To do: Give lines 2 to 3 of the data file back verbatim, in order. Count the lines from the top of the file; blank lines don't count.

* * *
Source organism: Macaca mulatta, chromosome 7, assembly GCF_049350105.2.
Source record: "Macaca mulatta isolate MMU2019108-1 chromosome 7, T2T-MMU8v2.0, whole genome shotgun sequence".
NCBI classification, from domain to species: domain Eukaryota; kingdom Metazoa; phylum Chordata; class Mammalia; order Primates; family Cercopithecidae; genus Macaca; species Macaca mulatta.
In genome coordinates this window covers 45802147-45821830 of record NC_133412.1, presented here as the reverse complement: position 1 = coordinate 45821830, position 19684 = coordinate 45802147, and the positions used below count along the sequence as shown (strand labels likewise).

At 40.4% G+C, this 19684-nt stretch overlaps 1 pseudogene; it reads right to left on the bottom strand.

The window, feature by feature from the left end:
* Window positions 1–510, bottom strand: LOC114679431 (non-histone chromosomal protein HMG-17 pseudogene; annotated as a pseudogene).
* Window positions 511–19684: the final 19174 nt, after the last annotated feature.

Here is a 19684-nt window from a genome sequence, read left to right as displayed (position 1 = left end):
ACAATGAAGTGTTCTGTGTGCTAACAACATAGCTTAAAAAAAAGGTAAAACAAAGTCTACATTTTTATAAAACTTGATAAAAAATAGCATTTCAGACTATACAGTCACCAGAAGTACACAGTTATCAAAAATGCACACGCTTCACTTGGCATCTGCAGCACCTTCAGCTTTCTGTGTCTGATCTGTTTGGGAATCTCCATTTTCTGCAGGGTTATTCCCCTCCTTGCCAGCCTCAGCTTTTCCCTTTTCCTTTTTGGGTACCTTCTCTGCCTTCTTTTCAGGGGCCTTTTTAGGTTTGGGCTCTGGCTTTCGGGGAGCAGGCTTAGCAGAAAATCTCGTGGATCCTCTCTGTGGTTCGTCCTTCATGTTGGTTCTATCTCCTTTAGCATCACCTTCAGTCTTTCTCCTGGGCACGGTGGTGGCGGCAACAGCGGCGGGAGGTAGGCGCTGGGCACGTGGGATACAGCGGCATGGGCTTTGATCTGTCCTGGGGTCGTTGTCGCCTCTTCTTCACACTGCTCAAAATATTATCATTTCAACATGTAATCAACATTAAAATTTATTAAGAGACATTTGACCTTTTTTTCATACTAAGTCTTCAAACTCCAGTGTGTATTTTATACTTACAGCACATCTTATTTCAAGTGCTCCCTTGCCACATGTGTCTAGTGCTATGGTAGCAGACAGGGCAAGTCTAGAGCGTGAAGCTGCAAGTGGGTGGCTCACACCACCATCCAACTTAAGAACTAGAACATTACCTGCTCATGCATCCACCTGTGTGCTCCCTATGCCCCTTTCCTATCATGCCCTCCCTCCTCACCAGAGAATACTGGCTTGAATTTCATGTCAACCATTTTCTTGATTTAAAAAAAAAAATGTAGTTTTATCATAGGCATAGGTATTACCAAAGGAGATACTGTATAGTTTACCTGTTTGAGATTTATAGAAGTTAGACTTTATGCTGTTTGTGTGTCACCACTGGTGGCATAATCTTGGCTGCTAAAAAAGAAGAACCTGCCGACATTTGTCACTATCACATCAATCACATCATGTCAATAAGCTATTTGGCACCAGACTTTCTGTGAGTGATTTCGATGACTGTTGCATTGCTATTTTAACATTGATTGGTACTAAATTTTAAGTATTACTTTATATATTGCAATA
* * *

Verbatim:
Source record: "Macaca mulatta isolate MMU2019108-1 chromosome 7, T2T-MMU8v2.0, whole genome shotgun sequence".
NCBI classification, from domain to species: domain Eukaryota; kingdom Metazoa; phylum Chordata; class Mammalia; order Primates; family Cercopithecidae; genus Macaca; species Macaca mulatta.